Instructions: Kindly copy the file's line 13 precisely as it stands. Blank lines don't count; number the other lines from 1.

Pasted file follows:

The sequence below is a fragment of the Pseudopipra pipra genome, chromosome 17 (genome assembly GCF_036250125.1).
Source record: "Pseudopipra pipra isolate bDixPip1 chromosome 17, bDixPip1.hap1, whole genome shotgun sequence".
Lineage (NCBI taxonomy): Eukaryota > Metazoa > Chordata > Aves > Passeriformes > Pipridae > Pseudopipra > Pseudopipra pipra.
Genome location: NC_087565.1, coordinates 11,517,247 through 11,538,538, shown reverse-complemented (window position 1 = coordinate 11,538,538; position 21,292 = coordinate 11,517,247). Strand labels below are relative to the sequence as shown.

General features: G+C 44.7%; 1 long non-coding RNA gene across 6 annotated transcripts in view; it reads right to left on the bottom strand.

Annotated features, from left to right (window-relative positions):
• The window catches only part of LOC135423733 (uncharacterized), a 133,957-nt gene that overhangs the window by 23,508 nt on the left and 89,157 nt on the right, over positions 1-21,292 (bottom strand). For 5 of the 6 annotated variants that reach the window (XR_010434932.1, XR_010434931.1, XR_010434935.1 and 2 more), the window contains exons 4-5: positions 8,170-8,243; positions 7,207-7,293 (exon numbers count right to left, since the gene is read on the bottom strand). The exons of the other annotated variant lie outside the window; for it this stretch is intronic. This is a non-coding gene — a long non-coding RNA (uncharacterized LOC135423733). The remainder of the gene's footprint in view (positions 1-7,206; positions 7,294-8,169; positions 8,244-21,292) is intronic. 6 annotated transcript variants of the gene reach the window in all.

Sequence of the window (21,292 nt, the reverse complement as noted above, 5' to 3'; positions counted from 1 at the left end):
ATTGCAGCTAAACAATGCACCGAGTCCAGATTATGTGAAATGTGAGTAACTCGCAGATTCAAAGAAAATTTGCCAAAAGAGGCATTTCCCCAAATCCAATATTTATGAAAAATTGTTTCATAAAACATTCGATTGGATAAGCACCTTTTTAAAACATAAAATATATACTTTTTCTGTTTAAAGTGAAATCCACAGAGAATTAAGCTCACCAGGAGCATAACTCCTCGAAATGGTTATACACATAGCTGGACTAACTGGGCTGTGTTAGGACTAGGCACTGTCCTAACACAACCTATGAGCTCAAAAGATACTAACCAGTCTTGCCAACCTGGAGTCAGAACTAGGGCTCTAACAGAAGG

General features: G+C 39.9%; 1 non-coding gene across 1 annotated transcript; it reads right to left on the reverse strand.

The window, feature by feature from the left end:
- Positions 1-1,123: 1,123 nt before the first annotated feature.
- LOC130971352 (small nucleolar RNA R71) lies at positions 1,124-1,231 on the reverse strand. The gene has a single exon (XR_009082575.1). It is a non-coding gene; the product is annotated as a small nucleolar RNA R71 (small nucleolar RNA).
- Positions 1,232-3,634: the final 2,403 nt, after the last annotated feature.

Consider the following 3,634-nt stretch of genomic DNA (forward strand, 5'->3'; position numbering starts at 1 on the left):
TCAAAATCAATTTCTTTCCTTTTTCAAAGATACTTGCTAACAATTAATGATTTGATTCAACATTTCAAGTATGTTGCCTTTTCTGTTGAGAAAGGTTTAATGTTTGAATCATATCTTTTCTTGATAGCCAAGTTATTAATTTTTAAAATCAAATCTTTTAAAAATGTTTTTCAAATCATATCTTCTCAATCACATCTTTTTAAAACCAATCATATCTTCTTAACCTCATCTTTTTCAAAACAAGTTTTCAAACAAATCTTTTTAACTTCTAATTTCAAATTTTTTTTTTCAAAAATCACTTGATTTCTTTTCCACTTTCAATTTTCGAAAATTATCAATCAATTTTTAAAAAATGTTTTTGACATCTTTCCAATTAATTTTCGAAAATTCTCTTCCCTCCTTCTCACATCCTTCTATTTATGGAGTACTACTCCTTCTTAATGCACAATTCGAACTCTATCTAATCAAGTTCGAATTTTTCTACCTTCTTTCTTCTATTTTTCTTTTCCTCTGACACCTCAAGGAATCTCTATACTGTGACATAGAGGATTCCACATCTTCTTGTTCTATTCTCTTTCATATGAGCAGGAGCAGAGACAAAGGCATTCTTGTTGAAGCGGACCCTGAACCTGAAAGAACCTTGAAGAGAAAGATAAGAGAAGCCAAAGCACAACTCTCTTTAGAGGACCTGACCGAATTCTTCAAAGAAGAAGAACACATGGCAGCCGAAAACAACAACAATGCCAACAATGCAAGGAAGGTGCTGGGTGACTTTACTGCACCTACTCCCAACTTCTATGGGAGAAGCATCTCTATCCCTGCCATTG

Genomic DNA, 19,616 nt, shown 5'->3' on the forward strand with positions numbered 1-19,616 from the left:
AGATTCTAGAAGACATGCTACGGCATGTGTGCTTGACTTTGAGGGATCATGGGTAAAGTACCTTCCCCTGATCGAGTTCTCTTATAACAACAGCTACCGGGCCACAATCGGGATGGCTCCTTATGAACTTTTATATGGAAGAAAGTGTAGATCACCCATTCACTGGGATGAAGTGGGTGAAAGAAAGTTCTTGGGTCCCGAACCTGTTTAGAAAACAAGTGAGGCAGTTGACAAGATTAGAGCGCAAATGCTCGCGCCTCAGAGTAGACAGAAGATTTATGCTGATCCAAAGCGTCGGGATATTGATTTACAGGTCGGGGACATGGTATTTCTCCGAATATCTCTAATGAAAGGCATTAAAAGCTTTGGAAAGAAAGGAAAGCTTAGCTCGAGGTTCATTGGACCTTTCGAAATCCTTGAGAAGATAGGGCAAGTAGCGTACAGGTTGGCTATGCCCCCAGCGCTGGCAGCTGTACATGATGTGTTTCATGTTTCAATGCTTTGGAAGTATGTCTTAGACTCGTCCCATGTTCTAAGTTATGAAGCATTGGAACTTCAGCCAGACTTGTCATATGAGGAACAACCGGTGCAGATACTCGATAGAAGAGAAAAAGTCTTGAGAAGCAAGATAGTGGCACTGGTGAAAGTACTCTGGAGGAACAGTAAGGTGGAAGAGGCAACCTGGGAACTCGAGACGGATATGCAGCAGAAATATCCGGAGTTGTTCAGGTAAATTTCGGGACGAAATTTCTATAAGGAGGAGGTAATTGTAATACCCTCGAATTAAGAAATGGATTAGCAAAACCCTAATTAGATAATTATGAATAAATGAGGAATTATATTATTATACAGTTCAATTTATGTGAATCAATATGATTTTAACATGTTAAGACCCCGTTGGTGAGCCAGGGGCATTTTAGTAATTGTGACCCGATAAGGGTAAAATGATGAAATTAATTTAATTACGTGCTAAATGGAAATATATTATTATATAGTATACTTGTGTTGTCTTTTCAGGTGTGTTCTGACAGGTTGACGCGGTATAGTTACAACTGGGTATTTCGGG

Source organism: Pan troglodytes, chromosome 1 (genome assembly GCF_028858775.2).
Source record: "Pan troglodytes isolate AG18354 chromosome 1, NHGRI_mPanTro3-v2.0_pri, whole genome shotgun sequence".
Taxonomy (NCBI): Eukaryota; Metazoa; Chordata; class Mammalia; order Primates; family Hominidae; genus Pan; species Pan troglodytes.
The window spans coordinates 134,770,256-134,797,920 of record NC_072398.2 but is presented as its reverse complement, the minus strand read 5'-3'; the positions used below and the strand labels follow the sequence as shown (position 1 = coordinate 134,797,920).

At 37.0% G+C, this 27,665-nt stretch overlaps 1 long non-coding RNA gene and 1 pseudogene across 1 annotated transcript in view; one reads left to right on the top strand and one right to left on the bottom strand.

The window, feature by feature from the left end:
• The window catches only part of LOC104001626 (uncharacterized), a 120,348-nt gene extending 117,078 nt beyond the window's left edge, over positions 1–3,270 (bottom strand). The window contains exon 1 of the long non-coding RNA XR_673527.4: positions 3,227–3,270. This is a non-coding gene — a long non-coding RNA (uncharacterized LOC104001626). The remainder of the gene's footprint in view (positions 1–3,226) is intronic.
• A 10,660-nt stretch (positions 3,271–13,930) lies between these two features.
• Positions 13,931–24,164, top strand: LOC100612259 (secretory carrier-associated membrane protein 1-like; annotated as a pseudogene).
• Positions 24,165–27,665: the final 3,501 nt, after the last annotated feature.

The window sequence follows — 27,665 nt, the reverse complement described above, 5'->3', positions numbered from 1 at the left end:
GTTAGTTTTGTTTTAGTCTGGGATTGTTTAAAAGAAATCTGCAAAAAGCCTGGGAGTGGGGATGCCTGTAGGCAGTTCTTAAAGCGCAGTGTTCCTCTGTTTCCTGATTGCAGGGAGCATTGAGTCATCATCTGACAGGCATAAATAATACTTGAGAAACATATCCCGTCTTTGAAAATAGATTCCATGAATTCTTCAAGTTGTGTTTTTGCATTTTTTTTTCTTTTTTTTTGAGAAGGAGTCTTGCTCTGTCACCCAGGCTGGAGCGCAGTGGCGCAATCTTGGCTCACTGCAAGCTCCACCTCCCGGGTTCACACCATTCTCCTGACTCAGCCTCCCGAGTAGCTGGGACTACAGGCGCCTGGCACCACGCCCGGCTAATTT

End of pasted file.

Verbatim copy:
- LOC130971352 (small nucleolar RNA R71) lies at positions 1,124-1,231 on the reverse strand. The gene has a single exon (XR_009082575.1). It is a non-coding gene; the product is annotated as a small nucleolar RNA R71 (small nucleolar RNA).